“It’s a kind of civil death,” Kerem Altiparmak, a human rights lawyer and political science professor at Ankara University told Los Angeles Times on Wednesday when describing how the lives of thousands of people change after the July 15 coup attempt.
Turkey’s infamous mob boss Alaattin Çakıcı implied in a letter to the Justice Ministry that his mafia network could kill Islamic scholar Fethullah Gülen in Pennsylvania and his senior followers elsewhere in the world. Çakıcı’s letter came weeks after Turkey’s controversial request that the US extradite Gülen.
Mehmet Barlas, a columnist from the pro-government Sabah daily who is known as a staunch supporter of President Recep Tayyip Erdoğan, claimed in his column on Wednesday that US President Barack Obama could be an “imam” of the faith-based Gülen movement in Washington.
The İstanbul Chief Public Prosecutor’s Office has prohibited individuals in Silivri Prison who are currently under arrest over their alleged links to the faith-based Gülen movement from communicating with the outside world during an ongoing state of emergency, the Sözcü daily reported on Monday.
Speaking in his Black Sea hometown of Rize on Saturday, Erdoğan repeated his unsubstantiated accusations against the Gülen movement, calling its sympathizers “terrorists.” Erdoğan urged these people under persecution to become citizens of the countries in which they are living, saying that “they will not be considered citizens of this country.”
People imprisoned as part of a government crackdown on the Gülen movement are being systematically tortured in the most barbaric ways including rape, removal of nails and the insertion of objects into their anuses, according to the president of a leading lawyers association.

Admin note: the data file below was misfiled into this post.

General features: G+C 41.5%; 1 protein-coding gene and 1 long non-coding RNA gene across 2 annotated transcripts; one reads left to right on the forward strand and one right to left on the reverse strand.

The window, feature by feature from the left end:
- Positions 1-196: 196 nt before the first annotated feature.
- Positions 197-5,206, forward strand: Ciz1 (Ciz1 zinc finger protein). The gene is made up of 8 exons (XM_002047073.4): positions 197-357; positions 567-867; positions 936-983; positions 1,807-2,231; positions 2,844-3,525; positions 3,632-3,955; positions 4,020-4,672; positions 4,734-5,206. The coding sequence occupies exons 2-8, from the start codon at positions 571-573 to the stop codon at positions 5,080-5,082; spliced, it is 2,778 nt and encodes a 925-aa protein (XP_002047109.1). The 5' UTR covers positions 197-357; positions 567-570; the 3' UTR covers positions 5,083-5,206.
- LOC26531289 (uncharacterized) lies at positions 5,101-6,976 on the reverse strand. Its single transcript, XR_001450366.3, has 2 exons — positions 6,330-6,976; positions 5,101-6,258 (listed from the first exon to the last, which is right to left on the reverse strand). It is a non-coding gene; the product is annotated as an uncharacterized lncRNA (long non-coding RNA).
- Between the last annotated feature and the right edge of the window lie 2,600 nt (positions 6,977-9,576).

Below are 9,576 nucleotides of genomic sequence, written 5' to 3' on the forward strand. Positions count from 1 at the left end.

In an open letter to the Turkish Parliament, six Turkey-based human rights associations on Thursday criticized recent remarks of ruling Justice and Development Party (AKP) deputy Mehmet Metiner, who said the government would ignore allegations of torture and mistreatment if victims were sympathizers of the Gülen movement.
With the government praising Malaysia over its alleged deportation of three Turkish citizens due to their links to the Gülen movement, recent tips from relatives stated that they were in fact abducted by Turkish intelligence officers.
Although Turkey immediately blamed Gulen for the coup attempt, it took Ankara nearly six weeks to make a formal request for his extradition — and that was based on earlier alleged crimes, not for his supposed role in the coup.
The government announced that at least 250,000 people downloaded ByLock on their cell phones. Even tracking this number is a violation of the law, but… oh well, who cares, right? More than 40,000 of these people worked in public institutions and suspected of being sympathizers of the Gulen movement.
Chief Public Prosecutor of Turkey’s Supreme Court of Appeals Mehmet Akarca has sent letters to prosecutors in 121 countries around the world explaining the failed July 15 coup in Turkey, joining Turkish President Recep Tayyip Erdoğan in accusing the Gülen movement of masterminding the putsch.
The companies are alleged to be connected to the Gülen movement, a civic initiative based in Turkey, with the government coining the term “FETÖ” to designate the movement a terrorist organization despite the lack of any court verdict to that effect. A court last week in fact ruled out the existence of such an organization named “FETÖ.”